years in Washington's family and who was his adopted daughter, and the granddaughter of
Mrs. Washington. The testimony it affords, and the hints it contains respecting the
domestic habits of Washington, are interesting and valuable."
Woodlawn, 26 February, 1833.
I received your favor of the 20th instant last evening, and hasten to give you the
information, which you desire.
Truro [Episcopal] Parish is the one in which Mount Vernon, Pohick Church [the church
where George Washington served as a vestryman], and Woodlawn [the home of Nelly and
Lawrence Lewis] are situated. Fairfax Parish is now Alexandria. Before the Federal
District was ceded to Congress, Alexandria was in Fairfax County. General Washington had a
pew in Pohick Church, and one in Christ Church at Alexandria. He was very instrumental in
establishing Pohick Church, and I believe subscribed [supported and contributed to]
largely. His pew was near the pulpit. I have a perfect recollection of being there, before
his election to the presidency, with him and my grandmother. It was a beautiful church,
and had a large, respectable, and wealthy congregation, who were regular attendants.
He attended the church at Alexandria when the weather and roads permitted a ride of ten
miles [a one-way journey of 2-3 hours by horse or carriage]. In New York and Philadelphia
he never omitted attendance at church in the morning, unless detained by indisposition
[sickness]. The afternoon was spent in his own room at home; the evening with his family,
and without company. Sometimes an old and intimate friend called to see us for an hour or
two; but visiting and visitors were prohibited for that day [Sunday]. No one in church
attended to the services with more reverential respect. My grandmother, who was eminently
pious, never deviated from her early habits. She always knelt. The General, as was then
the custom, stood during the devotional parts of the service. On communion Sundays, he
left the church with me, after the blessing, and returned home, and we sent the carriage
back for my grandmother.
It was his custom to retire to his library at nine or ten o'clock where he remained an
hour before he went to his chamber. He always rose before the sun and remained in his
library until called to breakfast. I never witnessed his private devotions. I never
inquired about them. I should have thought it the greatest heresy to doubt his firm belief
in Christianity. His life, his writings, prove that he was a Christian. He was not one of
those who act or pray, "that they may be seen of men" [Matthew 6:5]. He communed
with his God in secret [Matthew 6:6].
My mother [Eleanor Calvert-Lewis] resided two years at Mount Vernon after her marriage
[in 1774] with John Parke Custis, the only son of Mrs. Washington. I have heard her say
that General Washington always received the sacrament with my grandmother before the
revolution. When my aunt, Miss Custis [Martha's daughter] died suddenly at Mount Vernon,
before they could realize the event [before they understood she was dead], he [General
Washington] knelt by her and prayed most fervently, most affectingly, for her recovery. Of
this I was assured by Judge [Bushrod] Washington's mother and other witnesses.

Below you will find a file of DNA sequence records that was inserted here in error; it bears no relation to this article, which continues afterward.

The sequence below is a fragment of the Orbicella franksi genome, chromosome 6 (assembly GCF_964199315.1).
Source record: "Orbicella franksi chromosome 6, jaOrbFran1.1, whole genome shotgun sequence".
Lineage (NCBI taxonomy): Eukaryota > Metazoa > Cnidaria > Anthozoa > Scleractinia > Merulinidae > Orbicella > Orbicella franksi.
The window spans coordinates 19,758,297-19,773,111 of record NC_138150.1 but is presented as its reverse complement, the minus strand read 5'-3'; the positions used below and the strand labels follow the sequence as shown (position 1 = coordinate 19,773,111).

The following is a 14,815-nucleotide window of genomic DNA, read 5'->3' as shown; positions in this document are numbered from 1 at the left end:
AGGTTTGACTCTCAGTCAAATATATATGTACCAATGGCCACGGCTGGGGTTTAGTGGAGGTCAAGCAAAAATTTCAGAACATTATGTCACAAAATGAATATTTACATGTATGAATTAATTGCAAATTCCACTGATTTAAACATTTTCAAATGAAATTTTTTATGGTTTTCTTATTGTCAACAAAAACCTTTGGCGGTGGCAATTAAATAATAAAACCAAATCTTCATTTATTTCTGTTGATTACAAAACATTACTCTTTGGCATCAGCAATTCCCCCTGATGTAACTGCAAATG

He was a silent, thoughtful man. He spoke little generally; never of himself. I never
heard him relate a single act of his life during the war. I have often seen him perfectly
abstracted, his lips moving, but no sound was perceptible. I have sometimes made him laugh
most heartily from sympathy with my joyous and extravagant spirits. I was, probably, one
of the last persons on earth to whom he would have addressed serious conversation,
particularly when he knew that I had the most perfect model of female excellence [Martha
Washington] ever with me as my monitress, who acted the part of a tender and devoted
parent, loving me as only a mother can love, and never extenuating [tolerating] or
approving in me what she disapproved of others. She never omitted her private devotions,
or her public duties; and she and her husband were so perfectly united and happy that he
must have been a Christian. She had no doubts, no fears for him. After forty years of
devoted affection and uninterrupted happiness, she resigned him without a murmur into the
arms of his Savior and his God, with the assured hope of his eternal felicity [happiness
in Heaven]. Is it necessary that any one should certify, "General Washington avowed
himself to me a believer in Christianity?" As well may we question his patriotism,
his heroic, disinterested devotion to his country. His mottos were, "Deeds, not
Words"; and, "For God and my Country."
With sentiments of esteem,
I am, Nelly Custis-Lewis
George Washington's adopted daughter, having spent twenty years of her life in his
presence, declared that one might as well question Washington's patriotism as question his
Christianity. Certainly, no one questions his patriotism; so is it not rather ridiculous
to question his Christianity? George Washington was a devout Episcopalian; and although as
an Episcopalian he would not be classified as an outspoken and extrovert
"evangelical" Founder as were Founding Fathers like Benjamin Rush, Roger
Sherman, and Thomas McKean, nevertheless, being an Episcopalian makes George Washington no
less of a Christian. Yet for the current revisionists who have made it their goal to
assert that America was founded as a secular nation by secular individuals and that the
only hope for America's longevity rests in her continued secularism, George Washington's
faith must be sacrificed on the altar of their secularist agenda.
For much more on George Washington and the evidences of his strong faith, examine the
- George Washington, The Writings of George Washington, Jared Sparks, editor
(Boston: Ferdinand Andrews, Publisher, 1838), Vol. XII, pp. 399-411.
- George Washington, The Religious Opinions of Washington, E. C. M'Guire, editor
(New York: Harper & Brothers, 1836).
- William Johnson, George Washington The Christian (1917).
- William Jackson Johnstone, How Washington Prayed (New York: The Abingdon Press,
- The Messages and Papers of the Presidents, James D. Richardson, editor (Published by
the Authority of Congress, 1899), Vol. I, pp. 51-57 (1789), 64 (1789), 213-224 (1796),
- George Washington, Address of George Washington, President of the United States, Late
Commander in Chief of the American Army, to the People of the United States, Preparatory
to his Declination (Baltimore: George & Henry S. Keatinge, 1796), pp. 22-23.
- George Washington, The Maxims of Washington (New York: D. Appleton and Co.,